Freed from the usual time constraints, I had the opportunity to fully engage with each patient, deal with their agendas as well as a few of my own, conduct necessary examinations and decide management plans in an unhurried but effective manner. I had worked hard, but did not feel drained or overwhelmed and did not have a mountain of paperwork to attend to before my afternoon surgery, as is usually the case. It was a good feeling. I realised that what I had been experiencing throughout the morning was a state that psychologists call ‘flow’: A state where body, mind or both are fully engaged in an activity to accomplish something worthwhile. A state more associated with artists and creative work than run-of-the-mill workers like myself. A state that not only makes work seem effortless, but has proven beneficial effects on wellbeing.
According to psychologist Mihaly Csikszentmihalyi (pronounced Cheeks-Sent-Me-High), there is no reason why any activity cannot induce this state of flow, provided the conditions are right. These conditions include: Clear goals, no interruptions, being able to complete the task, immediate feedback, a sense of control, and absence of intrusive worries about everyday events. These conditions lead to an altered sense of time when minutes can seem like hours or hours like minutes and the experience is one of a deep sense of enjoyment. It is a state not often experienced in general practice with over-booked surgeries, constant interruptions and often, an inability to complete one task before having to consider the next one.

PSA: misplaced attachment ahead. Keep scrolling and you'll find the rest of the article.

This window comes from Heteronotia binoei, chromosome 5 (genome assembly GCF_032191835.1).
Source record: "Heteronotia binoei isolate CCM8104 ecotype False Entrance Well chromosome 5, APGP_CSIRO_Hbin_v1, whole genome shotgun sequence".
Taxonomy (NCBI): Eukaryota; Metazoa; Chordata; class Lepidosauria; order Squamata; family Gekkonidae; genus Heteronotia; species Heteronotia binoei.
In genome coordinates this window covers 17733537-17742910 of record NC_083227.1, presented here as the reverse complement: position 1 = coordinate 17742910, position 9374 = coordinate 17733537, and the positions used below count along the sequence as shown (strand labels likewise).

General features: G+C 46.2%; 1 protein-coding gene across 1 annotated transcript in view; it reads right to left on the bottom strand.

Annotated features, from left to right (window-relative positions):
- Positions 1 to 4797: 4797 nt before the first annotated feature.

“You picked the right day to come in,” I said. “I wish it was like this all the time. I hate when I have to rush people or when I keep people waiting.” The woman raised her eyebrows and gave me a look of surprise.
“Well, the worst day ever it was here, wasn’t a patch on the NHS,” she said. “There, I don’t think I ever even took off my coat. I could wait up to three weeks for a GP appointment, go in, start to say something and find I was back out in the waiting room before I had finished my sentence. I saw a different doctor every time and to be honest the place was so busy that they barely looked at you. I gave up going in the end as I found it such an unpleasant and pointless experience. I hope it never gets that bad here,” she added, as she made her way to the door. “I hope not, either,” I replied, feeling a little selfish that I was grateful for the storm and the enjoyable morning’s work, but also wondering how long it would be until we are just as good as the NHS.